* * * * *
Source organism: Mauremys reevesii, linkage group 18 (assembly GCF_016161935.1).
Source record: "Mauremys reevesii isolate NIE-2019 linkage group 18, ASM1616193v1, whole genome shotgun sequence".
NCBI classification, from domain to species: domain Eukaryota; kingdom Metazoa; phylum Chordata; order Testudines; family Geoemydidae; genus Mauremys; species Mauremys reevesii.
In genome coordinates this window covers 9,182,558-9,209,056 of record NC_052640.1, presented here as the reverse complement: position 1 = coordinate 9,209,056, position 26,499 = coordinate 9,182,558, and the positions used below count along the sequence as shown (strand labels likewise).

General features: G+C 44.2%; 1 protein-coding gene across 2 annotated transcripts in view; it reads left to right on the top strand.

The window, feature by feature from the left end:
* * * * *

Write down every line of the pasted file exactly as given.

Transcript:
Source organism: Mauremys reevesii, linkage group 18 (assembly GCF_016161935.1).
Source record: "Mauremys reevesii isolate NIE-2019 linkage group 18, ASM1616193v1, whole genome shotgun sequence".
NCBI classification, from domain to species: domain Eukaryota; kingdom Metazoa; phylum Chordata; order Testudines; family Geoemydidae; genus Mauremys; species Mauremys reevesii.
In genome coordinates this window covers 9,182,558-9,209,056 of record NC_052640.1, presented here as the reverse complement: position 1 = coordinate 9,209,056, position 26,499 = coordinate 9,182,558, and the positions used below count along the sequence as shown (strand labels likewise).

General features: G+C 44.2%; 1 protein-coding gene across 2 annotated transcripts in view; it reads left to right on the top strand.

The window, feature by feature from the left end: